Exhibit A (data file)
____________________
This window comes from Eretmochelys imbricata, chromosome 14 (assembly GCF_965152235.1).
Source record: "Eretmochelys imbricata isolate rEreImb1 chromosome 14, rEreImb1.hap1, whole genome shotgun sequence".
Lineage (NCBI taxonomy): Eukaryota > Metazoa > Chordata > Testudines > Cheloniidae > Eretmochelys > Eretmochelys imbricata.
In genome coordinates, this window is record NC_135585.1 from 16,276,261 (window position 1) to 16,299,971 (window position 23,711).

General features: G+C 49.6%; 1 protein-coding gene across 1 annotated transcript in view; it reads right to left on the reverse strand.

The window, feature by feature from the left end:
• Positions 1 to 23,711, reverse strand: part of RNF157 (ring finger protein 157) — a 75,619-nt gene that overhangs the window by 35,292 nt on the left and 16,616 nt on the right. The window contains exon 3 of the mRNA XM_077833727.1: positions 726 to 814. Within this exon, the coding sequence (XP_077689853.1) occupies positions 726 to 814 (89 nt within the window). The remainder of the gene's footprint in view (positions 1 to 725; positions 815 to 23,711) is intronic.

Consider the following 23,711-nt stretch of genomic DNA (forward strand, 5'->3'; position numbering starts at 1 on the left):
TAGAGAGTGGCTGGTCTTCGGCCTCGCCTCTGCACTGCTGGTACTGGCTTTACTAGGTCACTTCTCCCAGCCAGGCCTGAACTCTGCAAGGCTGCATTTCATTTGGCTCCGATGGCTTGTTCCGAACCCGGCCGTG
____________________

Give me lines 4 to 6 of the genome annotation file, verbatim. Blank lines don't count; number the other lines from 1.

In genome coordinates, this window is record NC_135585.1 from 16,276,261 (window position 1) to 16,299,971 (window position 23,711).

General features: G+C 49.6%; 1 protein-coding gene across 1 annotated transcript in view; it reads right to left on the reverse strand.

The window, feature by feature from the left end: